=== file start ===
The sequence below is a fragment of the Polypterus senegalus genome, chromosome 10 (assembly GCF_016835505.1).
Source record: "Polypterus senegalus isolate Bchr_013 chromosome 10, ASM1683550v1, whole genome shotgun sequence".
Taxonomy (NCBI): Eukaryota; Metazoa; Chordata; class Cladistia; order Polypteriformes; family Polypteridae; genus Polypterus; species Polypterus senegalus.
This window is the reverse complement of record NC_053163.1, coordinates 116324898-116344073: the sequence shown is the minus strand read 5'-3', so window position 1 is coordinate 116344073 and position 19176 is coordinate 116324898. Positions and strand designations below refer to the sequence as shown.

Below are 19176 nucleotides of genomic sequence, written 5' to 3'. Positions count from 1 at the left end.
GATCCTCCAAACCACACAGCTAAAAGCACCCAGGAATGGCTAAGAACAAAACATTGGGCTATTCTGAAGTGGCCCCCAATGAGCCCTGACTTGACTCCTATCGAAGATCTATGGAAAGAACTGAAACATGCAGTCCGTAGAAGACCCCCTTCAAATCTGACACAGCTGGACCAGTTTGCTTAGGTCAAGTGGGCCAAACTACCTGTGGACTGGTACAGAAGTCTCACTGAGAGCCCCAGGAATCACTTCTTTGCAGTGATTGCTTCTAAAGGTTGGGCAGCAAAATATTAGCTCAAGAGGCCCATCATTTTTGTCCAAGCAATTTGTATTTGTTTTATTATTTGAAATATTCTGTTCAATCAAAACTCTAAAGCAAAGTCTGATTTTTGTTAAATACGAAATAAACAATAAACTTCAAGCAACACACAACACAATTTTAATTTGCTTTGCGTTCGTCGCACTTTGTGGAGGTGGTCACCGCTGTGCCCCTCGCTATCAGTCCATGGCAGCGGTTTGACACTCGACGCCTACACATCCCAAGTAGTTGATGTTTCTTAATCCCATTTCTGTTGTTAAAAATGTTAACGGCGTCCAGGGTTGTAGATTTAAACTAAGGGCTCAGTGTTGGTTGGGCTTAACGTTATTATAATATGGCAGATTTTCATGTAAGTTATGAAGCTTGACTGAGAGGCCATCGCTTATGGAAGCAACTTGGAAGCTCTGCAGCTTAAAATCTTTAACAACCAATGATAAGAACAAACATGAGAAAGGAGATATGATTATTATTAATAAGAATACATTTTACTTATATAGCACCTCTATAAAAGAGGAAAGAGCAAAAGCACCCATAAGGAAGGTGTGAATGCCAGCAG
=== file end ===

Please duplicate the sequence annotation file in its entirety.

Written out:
The sequence below is a fragment of the Polypterus senegalus genome, chromosome 10 (assembly GCF_016835505.1).
Source record: "Polypterus senegalus isolate Bchr_013 chromosome 10, ASM1683550v1, whole genome shotgun sequence".
Taxonomy (NCBI): Eukaryota; Metazoa; Chordata; class Cladistia; order Polypteriformes; family Polypteridae; genus Polypterus; species Polypterus senegalus.
This window is the reverse complement of record NC_053163.1, coordinates 116324898-116344073: the sequence shown is the minus strand read 5'-3', so window position 1 is coordinate 116344073 and position 19176 is coordinate 116324898. Positions and strand designations below refer to the sequence as shown.

Below are 19176 nucleotides of genomic sequence, written 5' to 3'. Positions count from 1 at the left end.
GATCCTCCAAACCACACAGCTAAAAGCACCCAGGAATGGCTAAGAACAAAACATTGGGCTATTCTGAAGTGGCCCCCAATGAGCCCTGACTTGACTCCTATCGAAGATCTATGGAAAGAACTGAAACATGCAGTCCGTAGAAGACCCCCTTCAAATCTGACACAGCTGGACCAGTTTGCTTAGGTCAAGTGGGCCAAACTACCTGTGGACTGGTACAGAAGTCTCACTGAGAGCCCCAGGAATCACTTCTTTGCAGTGATTGCTTCTAAAGGTTGGGCAGCAAAATATTAGCTCAAGAGGCCCATCATTTTTGTCCAAGCAATTTGTATTTGTTTTATTATTTGAAATATTCTGTTCAATCAAAACTCTAAAGCAAAGTCTGATTTTTGTTAAATACGAAATAAACAATAAACTTCAAGCAACACACAACACAATTTTAATTTGCTTTGCGTTCGTCGCACTTTGTGGAGGTGGTCACCGCTGTGCCCCTCGCTATCAGTCCATGGCAGCGGTTTGACACTCGACGCCTACACATCCCAAGTAGTTGATGTTTCTTAATCCCATTTCTGTTGTTAAAAATGTTAACGGCGTCCAGGGTTGTAGATTTAAACTAAGGGCTCAGTGTTGGTTGGGCTTAACGTTATTATAATATGGCAGATTTTCATGTAAGTTATGAAGCTTGACTGAGAGGCCATCGCTTATGGAAGCAACTTGGAAGCTCTGCAGCTTAAAATCTTTAACAACCAATGATAAGAACAAACATGAGAAAGGAGATATGATTATTATTAATAAGAATACATTTTACTTATATAGCACCTCTATAAAAGAGGAAAGAGCAAAAGCACCCATAAGGAAGGTGTGAATGCCAGCAG